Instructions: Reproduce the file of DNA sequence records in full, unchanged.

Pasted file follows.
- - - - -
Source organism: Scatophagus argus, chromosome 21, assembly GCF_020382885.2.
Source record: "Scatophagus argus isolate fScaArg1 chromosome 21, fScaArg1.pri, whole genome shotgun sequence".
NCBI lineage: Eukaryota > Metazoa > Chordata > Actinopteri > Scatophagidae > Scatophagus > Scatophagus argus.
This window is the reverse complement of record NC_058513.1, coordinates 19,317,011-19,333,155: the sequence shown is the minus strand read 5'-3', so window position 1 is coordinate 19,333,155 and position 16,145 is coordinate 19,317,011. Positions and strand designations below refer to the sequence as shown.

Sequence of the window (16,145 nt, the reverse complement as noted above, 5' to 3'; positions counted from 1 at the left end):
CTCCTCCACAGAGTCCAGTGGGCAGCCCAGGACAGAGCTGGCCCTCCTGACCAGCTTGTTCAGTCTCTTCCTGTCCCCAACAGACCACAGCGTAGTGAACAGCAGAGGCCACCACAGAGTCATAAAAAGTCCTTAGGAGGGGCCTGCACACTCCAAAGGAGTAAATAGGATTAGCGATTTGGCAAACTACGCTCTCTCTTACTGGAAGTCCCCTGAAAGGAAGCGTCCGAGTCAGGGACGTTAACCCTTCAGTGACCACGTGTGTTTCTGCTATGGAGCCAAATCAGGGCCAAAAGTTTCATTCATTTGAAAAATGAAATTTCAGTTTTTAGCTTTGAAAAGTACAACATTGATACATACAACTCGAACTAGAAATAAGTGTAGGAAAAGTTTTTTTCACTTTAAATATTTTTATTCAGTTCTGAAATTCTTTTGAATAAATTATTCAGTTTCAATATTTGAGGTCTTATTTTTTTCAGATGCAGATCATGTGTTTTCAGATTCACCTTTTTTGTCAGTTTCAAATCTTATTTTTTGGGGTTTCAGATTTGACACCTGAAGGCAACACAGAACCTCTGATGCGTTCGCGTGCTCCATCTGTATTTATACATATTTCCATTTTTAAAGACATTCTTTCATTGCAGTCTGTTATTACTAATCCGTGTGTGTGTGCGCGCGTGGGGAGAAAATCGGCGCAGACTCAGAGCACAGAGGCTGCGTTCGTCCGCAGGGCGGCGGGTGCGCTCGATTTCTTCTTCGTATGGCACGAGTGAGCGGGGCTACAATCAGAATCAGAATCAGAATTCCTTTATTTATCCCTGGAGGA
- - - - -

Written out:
Source organism: Scatophagus argus, chromosome 21, assembly GCF_020382885.2.
Source record: "Scatophagus argus isolate fScaArg1 chromosome 21, fScaArg1.pri, whole genome shotgun sequence".
NCBI lineage: Eukaryota > Metazoa > Chordata > Actinopteri > Scatophagidae > Scatophagus > Scatophagus argus.
This window is the reverse complement of record NC_058513.1, coordinates 19,317,011-19,333,155: the sequence shown is the minus strand read 5'-3', so window position 1 is coordinate 19,333,155 and position 16,145 is coordinate 19,317,011. Positions and strand designations below refer to the sequence as shown.

Sequence of the window (16,145 nt, the reverse complement as noted above, 5' to 3'; positions counted from 1 at the left end):
CTCCTCCACAGAGTCCAGTGGGCAGCCCAGGACAGAGCTGGCCCTCCTGACCAGCTTGTTCAGTCTCTTCCTGTCCCCAACAGACCACAGCGTAGTGAACAGCAGAGGCCACCACAGAGTCATAAAAAGTCCTTAGGAGGGGCCTGCACACTCCAAAGGAGTAAATAGGATTAGCGATTTGGCAAACTACGCTCTCTCTTACTGGAAGTCCCCTGAAAGGAAGCGTCCGAGTCAGGGACGTTAACCCTTCAGTGACCACGTGTGTTTCTGCTATGGAGCCAAATCAGGGCCAAAAGTTTCATTCATTTGAAAAATGAAATTTCAGTTTTTAGCTTTGAAAAGTACAACATTGATACATACAACTCGAACTAGAAATAAGTGTAGGAAAAGTTTTTTTCACTTTAAATATTTTTATTCAGTTCTGAAATTCTTTTGAATAAATTATTCAGTTTCAATATTTGAGGTCTTATTTTTTTCAGATGCAGATCATGTGTTTTCAGATTCACCTTTTTTGTCAGTTTCAAATCTTATTTTTTGGGGTTTCAGATTTGACACCTGAAGGCAACACAGAACCTCTGATGCGTTCGCGTGCTCCATCTGTATTTATACATATTTCCATTTTTAAAGACATTCTTTCATTGCAGTCTGTTATTACTAATCCGTGTGTGTGTGCGCGCGTGGGGAGAAAATCGGCGCAGACTCAGAGCACAGAGGCTGCGTTCGTCCGCAGGGCGGCGGGTGCGCTCGATTTCTTCTTCGTATGGCACGAGTGAGCGGGGCTACAATCAGAATCAGAATCAGAATTCCTTTATTTATCCCTGGAGGA